Daphnis, the wavemaker moon, was never seen as close as it has been revealed in a new picture released by NASA and captures by its Cassini probe. NASA Cassini spacecraft clicked the stunning picture while making a ring-grazing pass over the outer edges of the rings of the Saturn.
Daphnis is eight kilometers across and it orbits the Saturn witthin the 42-kilometer wide area called the Keeler Gap.
The gravity of Daphnis causes waves in the edges of the gap in horizontal as well as vericle directions. In 2009, NASA Cassini probe managed to observe the vertical structures around the time of the planet's equinox.
Saturn also has other small ring moons called Atlas and Pan. Just like these two moons, Daphnis apparently has a narrow ridge around its equator. It also has a fairly smooth mantle of material on its surface which is possibly an accumulation of fine particles from the rings.
A few craters can also be seen in the picture. An additional ridge appears further north that runs parallel to the equatorial band.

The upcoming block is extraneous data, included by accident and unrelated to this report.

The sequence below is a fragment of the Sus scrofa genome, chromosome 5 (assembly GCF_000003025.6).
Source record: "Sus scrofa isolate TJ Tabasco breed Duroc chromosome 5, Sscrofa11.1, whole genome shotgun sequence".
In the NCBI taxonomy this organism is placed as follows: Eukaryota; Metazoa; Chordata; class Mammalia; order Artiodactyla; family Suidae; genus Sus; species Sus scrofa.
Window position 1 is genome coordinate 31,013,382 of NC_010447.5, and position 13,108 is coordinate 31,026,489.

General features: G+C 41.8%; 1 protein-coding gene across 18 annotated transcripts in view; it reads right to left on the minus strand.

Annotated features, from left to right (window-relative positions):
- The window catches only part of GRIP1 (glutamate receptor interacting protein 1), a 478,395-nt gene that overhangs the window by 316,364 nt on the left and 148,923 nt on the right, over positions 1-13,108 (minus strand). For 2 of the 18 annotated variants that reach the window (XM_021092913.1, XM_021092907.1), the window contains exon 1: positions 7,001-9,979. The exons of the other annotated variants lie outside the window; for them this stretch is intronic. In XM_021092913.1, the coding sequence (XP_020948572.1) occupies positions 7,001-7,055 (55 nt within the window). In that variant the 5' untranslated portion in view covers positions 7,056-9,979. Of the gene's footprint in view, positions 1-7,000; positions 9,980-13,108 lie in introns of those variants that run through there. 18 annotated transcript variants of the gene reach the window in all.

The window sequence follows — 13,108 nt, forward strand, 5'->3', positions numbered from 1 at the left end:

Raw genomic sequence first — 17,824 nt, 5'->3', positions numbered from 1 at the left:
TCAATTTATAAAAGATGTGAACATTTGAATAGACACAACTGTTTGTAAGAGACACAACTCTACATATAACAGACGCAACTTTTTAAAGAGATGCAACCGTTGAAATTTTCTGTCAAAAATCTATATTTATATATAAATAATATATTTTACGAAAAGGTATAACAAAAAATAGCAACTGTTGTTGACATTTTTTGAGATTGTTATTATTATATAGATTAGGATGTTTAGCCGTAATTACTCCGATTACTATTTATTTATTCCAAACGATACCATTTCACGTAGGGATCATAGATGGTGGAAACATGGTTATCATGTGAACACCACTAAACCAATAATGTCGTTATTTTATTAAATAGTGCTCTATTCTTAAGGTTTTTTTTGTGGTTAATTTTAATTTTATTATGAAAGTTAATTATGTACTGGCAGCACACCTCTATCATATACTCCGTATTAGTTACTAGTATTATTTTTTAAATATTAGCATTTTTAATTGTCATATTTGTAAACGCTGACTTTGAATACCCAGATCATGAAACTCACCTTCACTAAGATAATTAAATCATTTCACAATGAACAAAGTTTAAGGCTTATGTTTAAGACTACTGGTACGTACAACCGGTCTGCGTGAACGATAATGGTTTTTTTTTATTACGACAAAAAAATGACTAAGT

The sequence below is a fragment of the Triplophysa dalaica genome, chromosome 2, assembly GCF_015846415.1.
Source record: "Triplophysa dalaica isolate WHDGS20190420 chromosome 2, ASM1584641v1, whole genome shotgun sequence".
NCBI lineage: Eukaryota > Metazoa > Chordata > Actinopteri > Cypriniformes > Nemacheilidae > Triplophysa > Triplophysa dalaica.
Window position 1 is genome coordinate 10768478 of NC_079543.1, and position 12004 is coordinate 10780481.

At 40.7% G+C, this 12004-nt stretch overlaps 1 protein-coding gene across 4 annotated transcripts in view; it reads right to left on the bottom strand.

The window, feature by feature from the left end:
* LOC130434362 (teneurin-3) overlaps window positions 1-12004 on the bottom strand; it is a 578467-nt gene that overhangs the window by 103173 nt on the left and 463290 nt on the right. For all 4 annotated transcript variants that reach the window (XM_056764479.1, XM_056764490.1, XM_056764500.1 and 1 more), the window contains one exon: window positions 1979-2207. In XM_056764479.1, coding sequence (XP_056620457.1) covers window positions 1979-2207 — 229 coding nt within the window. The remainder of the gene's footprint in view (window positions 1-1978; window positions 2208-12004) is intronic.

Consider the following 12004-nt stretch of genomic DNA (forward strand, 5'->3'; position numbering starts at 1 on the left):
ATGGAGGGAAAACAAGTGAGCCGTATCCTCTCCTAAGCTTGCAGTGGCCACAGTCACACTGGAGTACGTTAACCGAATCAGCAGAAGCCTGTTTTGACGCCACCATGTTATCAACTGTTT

The image also shows fine details in the rings. The picture shows, in particular, a grainy texture in several wide lanes, hinting at structures where particles are clumping together.
Compared to the otherwise sharp edges of the Keeler Gap, the wave peak in the gap edge at left has a softened appearance.
This is possibly because of the movement of fine ring particles that are spread out into the gap after Daphnis' last close approach to that edge on a previous orbit.
The picture shows a faint, narrow tendril of ring material following just behind Daphnis.
The Daphnis drawing a packet of material out of the ring may have resulted to this. Now, that packet is speading itself out.
Cassini spacecraft's narrow-angle camera clicked the picture in visible green light. The picture was captured at a distance of about 28,000 kilometres from Daphnis.